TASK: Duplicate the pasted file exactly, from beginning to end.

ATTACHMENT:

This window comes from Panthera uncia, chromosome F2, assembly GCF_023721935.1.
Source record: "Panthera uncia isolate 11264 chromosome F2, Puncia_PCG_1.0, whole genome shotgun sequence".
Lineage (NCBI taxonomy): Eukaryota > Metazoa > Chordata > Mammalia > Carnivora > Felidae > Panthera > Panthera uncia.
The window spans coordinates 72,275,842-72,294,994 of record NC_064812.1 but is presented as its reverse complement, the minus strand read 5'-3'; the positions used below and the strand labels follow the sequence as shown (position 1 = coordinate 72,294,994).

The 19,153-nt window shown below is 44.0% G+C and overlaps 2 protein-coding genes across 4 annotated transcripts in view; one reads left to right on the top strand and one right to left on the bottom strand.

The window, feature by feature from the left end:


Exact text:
This window comes from Panthera uncia, chromosome F2, assembly GCF_023721935.1.
Source record: "Panthera uncia isolate 11264 chromosome F2, Puncia_PCG_1.0, whole genome shotgun sequence".
Lineage (NCBI taxonomy): Eukaryota > Metazoa > Chordata > Mammalia > Carnivora > Felidae > Panthera > Panthera uncia.
The window spans coordinates 72,275,842-72,294,994 of record NC_064812.1 but is presented as its reverse complement, the minus strand read 5'-3'; the positions used below and the strand labels follow the sequence as shown (position 1 = coordinate 72,294,994).

The 19,153-nt window shown below is 44.0% G+C and overlaps 2 protein-coding genes across 4 annotated transcripts in view; one reads left to right on the top strand and one right to left on the bottom strand.

The window, feature by feature from the left end: